Providence, Rhode Island
|Providence, Rhode Island|
|Nickname(s): Beehive of Industry, The Renaissance City, The Divine City|
Location in Rhode Island
|• Mayor||Angel Taveras (D)|
|• City||20.5 sq mi (53.2 km2)|
|• Land||18.5 sq mi (47.8 km2)|
|• Water||2.1 sq mi (5.3 km2)|
|Elevation||75 ft (23 m)|
|• Density||9,473/sq mi (3,666/km2)|
|Time zone||EST (UTC-5)|
|• Summer (DST)||EDT (UTC-4)|
Providence is the capital and the most populous city of Rhode Island. It was one of the first cities established in the United States. It is located in Providence County. It is the third largest city in the New England region. In the 2010 census, the city proper population was 178,042. The area is the 37th largest metropolitan population in the country, with an estimated MSA population of 1,600,856. This is more people than the population of Rhode Island due to the area reaching into southern Massachusetts. Providence is at the mouth of the Providence River, at the head of Narragansett Bay. The city's small footprint is crisscrossed by streets at odd angles and has a rapidly changing distribution of residents.
Providence was founded in 1636 by Roger Williams, a religious exile from the Massachusetts Bay Colony. He named the area in honor of "God's merciful Providence" which he believed was responsible for revealing such a haven for him and his followers to settle. The official name of the state includes the name of the city, Rhode Island and Providence Plantations. After being one of the first cities in the country to industrialize, Providence became noted for its jewelry and silverware industry. Today, the City of Providence is home to eight hospitals and seven institutions of higher learning, which has shifted the city's economy into service industries, although it still retains significant manufacturing activity.
From colonial times to the mid-19th century, the Rhode Island General Assembly rotated meetings between the state's five county court houses. After 1853 the state legislature stopped meeting at the Kent, Washington and Bristol county courthouses, but continued to alternate its sessions between Providence State House and the Newport State House in Newport. Early in the 20th century, Providence became the only capital of the state.
I-95 runs from north to south through Providence. I-195 connects the city to eastern Rhode Island and southeastern Massachusetts, including New Bedford, Massachusetts, and Cape Cod. I-295 encircles Providence while RI 146 provides a direct connection with Worcester, Massachusetts. The city's Iway project is moving I-195 to free up land and to reunify the Jewelry District with Downcity Providence. I-195 currently separates these two neighborhoods. The project is estimated to cost $446 million and be completed in 2012.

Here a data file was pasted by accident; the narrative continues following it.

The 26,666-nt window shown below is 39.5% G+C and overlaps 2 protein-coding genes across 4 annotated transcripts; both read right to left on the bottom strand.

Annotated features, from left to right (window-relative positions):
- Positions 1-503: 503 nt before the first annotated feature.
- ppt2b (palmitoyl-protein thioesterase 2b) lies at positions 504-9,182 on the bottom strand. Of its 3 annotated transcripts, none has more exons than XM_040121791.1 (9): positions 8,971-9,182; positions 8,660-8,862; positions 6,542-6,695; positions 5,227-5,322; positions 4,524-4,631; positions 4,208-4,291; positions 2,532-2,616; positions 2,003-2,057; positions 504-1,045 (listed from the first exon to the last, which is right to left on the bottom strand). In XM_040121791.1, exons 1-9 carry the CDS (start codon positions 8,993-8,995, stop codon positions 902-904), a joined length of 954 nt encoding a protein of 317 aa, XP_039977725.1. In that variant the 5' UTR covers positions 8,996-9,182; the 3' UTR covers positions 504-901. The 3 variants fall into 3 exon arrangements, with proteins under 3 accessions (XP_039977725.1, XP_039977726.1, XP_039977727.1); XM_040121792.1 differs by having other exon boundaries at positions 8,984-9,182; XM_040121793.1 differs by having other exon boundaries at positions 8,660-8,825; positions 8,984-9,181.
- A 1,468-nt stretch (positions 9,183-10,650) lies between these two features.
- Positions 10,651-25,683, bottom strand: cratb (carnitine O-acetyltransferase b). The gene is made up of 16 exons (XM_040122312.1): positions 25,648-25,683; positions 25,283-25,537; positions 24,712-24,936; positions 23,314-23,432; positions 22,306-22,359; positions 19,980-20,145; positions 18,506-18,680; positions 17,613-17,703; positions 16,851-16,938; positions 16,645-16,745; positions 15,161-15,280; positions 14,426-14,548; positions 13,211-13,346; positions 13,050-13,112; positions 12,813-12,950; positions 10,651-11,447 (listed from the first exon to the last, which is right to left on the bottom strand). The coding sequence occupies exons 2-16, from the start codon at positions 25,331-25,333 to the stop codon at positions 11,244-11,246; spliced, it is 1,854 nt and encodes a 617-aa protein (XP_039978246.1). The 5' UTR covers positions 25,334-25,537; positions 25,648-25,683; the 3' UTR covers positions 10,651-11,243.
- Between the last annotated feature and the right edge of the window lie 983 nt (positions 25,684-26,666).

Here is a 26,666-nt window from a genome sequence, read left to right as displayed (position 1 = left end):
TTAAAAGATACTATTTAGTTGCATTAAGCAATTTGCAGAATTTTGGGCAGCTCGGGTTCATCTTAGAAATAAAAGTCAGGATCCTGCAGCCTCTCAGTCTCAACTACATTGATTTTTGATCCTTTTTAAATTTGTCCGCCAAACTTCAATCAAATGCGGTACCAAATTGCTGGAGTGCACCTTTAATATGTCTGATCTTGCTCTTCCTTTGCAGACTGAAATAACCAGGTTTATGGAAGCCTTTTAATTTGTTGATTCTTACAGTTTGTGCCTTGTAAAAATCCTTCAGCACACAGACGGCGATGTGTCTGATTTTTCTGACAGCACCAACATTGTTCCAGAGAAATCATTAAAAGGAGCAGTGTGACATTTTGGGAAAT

The flagship campuses of five of Rhode Island's colleges and universities are in Providence (city proper):
- Brown University, an Ivy League university and one of nine colonial colleges in the nation.
- Johnson & Wales University
- Providence College
- Rhode Island College, the state's oldest public college.
- Rhode Island School of Design (RISD)
References[change | change source]
- "Providence: Introduction". Advameg, Inc. Retrieved 2007-06-05.
- "Providence (city) Quick Facts from the U.S. Census Bureau". Retrieved November 26, 2011.
- "Population and Housing Occupancy Status: 2010 - United States -- Metropolitan Statistical Area; and for Puerto Rico more information 2010 Census National Summary File of Redistricting Data". 2010 United States Census. United States Census Bureau, Population Division. April 14, 2011. Retrieved 2011-06-07.
- "May 2006 OEC Metropolitan Statistical Area definitions". US Department of Labor. Retrieved 2007-06-09.
- "Population Estimates for Places over 100,000: 2000 to 2009". US Census Bureau. Retrieved 2009-08-30.
- "Relocating I-195 in Providence". Rhode Island Department of Transportation. 2007. Retrieved 2009-03-05.
- "195 Relocation Background". Providence College. Retrieved 2007-05-26.
Other websites[change | change source]
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